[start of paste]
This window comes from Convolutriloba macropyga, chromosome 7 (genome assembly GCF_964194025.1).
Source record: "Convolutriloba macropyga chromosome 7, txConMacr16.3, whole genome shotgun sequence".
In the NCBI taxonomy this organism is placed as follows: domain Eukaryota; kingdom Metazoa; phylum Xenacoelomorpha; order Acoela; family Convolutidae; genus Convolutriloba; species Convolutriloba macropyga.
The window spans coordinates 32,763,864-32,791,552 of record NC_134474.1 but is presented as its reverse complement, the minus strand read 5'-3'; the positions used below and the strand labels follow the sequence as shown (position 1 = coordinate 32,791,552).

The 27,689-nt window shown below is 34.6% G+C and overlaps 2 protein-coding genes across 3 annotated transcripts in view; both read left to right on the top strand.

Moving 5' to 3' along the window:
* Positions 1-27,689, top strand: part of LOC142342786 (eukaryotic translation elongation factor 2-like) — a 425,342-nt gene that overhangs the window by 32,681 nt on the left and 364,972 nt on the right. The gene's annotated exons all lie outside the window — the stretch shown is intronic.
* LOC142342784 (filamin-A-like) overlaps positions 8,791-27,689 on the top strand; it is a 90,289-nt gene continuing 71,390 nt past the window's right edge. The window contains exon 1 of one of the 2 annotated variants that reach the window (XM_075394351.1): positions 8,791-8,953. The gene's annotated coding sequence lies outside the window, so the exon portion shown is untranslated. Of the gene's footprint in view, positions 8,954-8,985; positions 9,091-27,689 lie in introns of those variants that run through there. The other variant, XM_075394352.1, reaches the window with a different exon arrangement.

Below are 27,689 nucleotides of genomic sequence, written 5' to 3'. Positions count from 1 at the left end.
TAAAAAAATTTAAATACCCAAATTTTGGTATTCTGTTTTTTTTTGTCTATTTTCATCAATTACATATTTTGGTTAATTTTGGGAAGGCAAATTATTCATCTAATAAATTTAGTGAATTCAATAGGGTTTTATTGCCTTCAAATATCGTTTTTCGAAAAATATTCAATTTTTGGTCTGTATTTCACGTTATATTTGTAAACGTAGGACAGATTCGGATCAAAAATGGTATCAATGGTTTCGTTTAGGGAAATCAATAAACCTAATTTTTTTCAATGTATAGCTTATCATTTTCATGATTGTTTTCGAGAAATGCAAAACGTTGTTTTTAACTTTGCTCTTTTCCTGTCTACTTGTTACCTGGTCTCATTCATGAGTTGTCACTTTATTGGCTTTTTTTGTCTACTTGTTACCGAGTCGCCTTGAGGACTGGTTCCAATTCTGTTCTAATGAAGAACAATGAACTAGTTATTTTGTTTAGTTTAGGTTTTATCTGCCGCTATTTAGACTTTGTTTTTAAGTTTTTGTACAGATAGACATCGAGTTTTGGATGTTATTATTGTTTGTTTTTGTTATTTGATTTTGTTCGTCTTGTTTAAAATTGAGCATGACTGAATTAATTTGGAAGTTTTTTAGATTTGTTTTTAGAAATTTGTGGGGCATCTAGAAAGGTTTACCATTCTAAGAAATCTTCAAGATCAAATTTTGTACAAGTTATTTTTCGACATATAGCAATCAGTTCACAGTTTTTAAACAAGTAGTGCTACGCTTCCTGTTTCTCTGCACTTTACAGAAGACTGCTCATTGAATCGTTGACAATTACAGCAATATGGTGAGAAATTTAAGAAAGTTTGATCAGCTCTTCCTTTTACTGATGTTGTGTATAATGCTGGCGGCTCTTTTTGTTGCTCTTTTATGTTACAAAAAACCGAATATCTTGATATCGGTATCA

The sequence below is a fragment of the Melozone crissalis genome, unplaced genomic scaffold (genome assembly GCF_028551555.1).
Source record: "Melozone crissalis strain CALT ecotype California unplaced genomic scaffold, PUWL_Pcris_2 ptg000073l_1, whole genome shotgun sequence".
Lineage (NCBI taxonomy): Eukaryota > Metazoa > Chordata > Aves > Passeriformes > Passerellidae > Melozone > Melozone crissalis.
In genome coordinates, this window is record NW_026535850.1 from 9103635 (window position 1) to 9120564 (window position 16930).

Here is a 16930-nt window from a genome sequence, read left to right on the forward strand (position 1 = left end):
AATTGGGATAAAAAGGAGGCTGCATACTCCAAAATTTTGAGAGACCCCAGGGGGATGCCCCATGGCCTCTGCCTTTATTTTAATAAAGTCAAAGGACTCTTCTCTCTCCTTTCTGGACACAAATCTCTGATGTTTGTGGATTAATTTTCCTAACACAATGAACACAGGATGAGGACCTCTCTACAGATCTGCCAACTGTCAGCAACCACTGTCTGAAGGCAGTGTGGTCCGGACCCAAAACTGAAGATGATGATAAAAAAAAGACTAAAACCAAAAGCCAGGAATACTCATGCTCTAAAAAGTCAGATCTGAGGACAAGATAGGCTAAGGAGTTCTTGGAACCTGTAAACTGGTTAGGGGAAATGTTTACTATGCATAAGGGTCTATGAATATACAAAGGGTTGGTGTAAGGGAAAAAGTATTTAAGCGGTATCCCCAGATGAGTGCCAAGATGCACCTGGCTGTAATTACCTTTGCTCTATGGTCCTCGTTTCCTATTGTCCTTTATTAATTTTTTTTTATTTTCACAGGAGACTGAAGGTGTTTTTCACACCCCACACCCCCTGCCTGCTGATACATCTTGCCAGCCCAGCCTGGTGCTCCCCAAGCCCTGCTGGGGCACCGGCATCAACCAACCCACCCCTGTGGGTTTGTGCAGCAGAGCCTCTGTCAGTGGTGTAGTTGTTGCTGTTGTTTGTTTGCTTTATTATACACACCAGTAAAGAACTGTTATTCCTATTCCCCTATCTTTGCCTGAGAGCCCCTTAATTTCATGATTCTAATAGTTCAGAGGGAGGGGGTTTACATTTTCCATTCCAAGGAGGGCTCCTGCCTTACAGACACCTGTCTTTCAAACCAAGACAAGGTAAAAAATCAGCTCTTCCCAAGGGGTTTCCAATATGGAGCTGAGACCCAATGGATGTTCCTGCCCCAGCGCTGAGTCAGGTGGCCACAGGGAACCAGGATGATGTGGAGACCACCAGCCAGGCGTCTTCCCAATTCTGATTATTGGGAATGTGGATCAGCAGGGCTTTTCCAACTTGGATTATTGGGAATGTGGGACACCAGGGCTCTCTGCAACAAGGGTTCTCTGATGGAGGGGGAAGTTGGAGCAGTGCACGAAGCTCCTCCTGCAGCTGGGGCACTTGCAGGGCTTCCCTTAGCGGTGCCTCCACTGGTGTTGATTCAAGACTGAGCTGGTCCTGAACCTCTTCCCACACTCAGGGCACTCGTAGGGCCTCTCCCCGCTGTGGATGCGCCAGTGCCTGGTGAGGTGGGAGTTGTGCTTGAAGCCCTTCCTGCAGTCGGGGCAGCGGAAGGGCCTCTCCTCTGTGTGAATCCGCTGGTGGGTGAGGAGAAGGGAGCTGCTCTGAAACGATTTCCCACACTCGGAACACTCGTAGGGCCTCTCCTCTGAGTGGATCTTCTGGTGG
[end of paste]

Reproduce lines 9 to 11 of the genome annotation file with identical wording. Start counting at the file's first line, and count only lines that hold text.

Below are 27,689 nucleotides of genomic sequence, written 5' to 3'. Positions count from 1 at the left end.
TAAAAAAATTTAAATACCCAAATTTTGGTATTCTGTTTTTTTTTGTCTATTTTCATCAATTACATATTTTGGTTAATTTTGGGAAGGCAAATTATTCATCTAATAAATTTAGTGAATTCAATAGGGTTTTATTGCCTTCAAATATCGTTTTTCGAAAAATATTCAATTTTTGGTCTGTATTTCACGTTATATTTGTAAACGTAGGACAGATTCGGATCAAAAATGGTATCAATGGTTTCGTTTAGGGAAATCAATAAACCTAATTTTTTTCAATGTATAGCTTATCATTTTCATGATTGTTTTCGAGAAATGCAAAACGTTGTTTTTAACTTTGCTCTTTTCCTGTCTACTTGTTACCTGGTCTCATTCATGAGTTGTCACTTTATTGGCTTTTTTTGTCTACTTGTTACCGAGTCGCCTTGAGGACTGGTTCCAATTCTGTTCTAATGAAGAACAATGAACTAGTTATTTTGTTTAGTTTAGGTTTTATCTGCCGCTATTTAGACTTTGTTTTTAAGTTTTTGTACAGATAGACATCGAGTTTTGGATGTTATTATTGTTTGTTTTTGTTATTTGATTTTGTTCGTCTTGTTTAAAATTGAGCATGACTGAATTAATTTGGAAGTTTTTTAGATTTGTTTTTAGAAATTTGTGGGGCATCTAGAAAGGTTTACCATTCTAAGAAATCTTCAAGATCAAATTTTGTACAAGTTATTTTTCGACATATAGCAATCAGTTCACAGTTTTTAAACAAGTAGTGCTACGCTTCCTGTTTCTCTGCACTTTACAGAAGACTGCTCATTGAATCGTTGACAATTACAGCAATATGGTGAGAAATTTAAGAAAGTTTGATCAGCTCTTCCTTTTACTGATGTTGTGTATAATGCTGGCGGCTCTTTTTGTTGCTCTTTTATGTTACAAAAAACCGAATATCTTGATATCGGTATCA

The sequence below is a fragment of the Melozone crissalis genome, unplaced genomic scaffold (genome assembly GCF_028551555.1).